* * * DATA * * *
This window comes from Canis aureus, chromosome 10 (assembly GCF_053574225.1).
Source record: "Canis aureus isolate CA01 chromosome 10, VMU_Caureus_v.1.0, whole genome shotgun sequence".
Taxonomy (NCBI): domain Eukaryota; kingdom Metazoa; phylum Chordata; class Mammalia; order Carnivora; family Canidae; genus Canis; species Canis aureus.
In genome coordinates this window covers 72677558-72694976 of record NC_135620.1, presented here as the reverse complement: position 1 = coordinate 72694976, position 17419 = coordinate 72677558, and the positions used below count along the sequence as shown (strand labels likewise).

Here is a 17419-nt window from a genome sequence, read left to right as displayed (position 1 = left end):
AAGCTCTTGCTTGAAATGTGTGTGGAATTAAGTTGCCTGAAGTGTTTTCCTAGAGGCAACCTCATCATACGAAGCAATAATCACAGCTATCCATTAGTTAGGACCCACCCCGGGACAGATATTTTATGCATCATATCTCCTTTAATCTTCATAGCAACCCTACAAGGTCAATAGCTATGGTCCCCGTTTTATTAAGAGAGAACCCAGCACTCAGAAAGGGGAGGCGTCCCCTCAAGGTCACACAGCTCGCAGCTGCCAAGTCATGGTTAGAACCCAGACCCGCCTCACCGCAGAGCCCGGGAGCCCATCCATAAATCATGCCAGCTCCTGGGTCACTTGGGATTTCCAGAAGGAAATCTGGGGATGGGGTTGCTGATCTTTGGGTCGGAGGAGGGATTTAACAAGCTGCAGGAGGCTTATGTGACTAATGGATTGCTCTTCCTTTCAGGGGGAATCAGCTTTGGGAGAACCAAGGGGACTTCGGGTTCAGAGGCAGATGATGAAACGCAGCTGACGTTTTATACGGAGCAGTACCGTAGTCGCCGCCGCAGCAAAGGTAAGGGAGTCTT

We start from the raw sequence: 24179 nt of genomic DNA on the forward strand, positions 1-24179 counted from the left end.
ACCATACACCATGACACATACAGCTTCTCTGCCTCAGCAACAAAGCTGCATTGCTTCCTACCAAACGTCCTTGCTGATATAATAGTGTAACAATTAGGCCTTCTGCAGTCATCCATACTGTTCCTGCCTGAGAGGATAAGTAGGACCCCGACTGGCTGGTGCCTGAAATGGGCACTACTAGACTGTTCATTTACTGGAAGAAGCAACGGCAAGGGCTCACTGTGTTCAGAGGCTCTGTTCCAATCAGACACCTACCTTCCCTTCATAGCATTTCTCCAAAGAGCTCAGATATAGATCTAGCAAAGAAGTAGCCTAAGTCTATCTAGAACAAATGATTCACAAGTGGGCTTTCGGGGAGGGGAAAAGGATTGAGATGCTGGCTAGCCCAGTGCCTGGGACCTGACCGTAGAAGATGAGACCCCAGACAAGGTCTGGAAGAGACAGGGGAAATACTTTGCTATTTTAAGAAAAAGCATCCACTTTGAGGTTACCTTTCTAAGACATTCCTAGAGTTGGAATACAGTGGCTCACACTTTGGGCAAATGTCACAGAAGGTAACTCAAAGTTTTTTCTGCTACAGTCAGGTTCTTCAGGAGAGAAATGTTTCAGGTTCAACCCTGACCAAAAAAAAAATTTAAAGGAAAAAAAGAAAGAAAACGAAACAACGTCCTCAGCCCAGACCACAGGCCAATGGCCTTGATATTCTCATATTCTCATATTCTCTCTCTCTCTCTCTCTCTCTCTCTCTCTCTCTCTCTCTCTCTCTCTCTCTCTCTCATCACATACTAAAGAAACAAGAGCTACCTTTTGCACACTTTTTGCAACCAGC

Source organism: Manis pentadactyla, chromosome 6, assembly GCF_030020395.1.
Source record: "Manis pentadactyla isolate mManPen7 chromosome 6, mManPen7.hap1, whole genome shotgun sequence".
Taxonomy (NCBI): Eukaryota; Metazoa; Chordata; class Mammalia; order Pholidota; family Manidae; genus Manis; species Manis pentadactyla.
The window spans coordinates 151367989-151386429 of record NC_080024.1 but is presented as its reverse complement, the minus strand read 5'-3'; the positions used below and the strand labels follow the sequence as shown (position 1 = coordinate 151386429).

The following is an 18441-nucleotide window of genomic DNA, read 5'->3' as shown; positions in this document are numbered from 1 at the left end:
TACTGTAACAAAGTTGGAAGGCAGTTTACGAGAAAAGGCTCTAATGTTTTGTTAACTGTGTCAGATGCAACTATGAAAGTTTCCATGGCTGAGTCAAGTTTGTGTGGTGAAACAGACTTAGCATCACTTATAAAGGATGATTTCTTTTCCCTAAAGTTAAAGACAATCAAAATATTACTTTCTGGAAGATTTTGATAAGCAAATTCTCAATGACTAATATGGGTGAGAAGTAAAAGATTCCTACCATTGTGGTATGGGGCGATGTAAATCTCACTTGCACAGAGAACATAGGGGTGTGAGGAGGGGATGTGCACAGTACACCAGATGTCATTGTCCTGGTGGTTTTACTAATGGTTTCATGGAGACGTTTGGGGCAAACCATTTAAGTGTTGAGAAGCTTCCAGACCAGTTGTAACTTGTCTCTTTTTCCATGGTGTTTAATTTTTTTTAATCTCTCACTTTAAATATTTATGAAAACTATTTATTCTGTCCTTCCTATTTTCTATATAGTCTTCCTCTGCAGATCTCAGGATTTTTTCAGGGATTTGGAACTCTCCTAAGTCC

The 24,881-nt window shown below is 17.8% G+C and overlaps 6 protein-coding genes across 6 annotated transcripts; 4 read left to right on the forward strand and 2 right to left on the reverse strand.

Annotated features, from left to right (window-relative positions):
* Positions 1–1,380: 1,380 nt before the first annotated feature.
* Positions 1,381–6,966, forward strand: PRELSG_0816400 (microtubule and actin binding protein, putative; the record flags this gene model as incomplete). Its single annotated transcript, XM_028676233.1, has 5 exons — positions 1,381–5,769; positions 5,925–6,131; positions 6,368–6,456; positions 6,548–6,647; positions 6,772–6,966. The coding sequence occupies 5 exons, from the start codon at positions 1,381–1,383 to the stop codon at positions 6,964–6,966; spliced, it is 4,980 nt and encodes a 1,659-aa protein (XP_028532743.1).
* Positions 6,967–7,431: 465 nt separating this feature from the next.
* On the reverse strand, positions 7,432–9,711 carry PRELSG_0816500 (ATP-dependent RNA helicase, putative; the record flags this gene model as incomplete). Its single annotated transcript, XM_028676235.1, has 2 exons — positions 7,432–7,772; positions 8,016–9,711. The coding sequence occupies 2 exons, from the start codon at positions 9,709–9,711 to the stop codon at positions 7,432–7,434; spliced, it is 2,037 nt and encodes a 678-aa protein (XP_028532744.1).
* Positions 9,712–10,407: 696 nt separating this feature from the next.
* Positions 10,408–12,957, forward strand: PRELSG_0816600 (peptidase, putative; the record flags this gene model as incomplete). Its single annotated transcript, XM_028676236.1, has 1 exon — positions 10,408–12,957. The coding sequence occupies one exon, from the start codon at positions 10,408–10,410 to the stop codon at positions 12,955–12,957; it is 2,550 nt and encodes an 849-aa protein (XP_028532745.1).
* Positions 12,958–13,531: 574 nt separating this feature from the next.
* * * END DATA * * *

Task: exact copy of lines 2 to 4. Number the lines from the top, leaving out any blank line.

Source record: "Canis aureus isolate CA01 chromosome 10, VMU_Caureus_v.1.0, whole genome shotgun sequence".
Taxonomy (NCBI): domain Eukaryota; kingdom Metazoa; phylum Chordata; class Mammalia; order Carnivora; family Canidae; genus Canis; species Canis aureus.
In genome coordinates this window covers 72677558-72694976 of record NC_135620.1, presented here as the reverse complement: position 1 = coordinate 72694976, position 17419 = coordinate 72677558, and the positions used below count along the sequence as shown (strand labels likewise).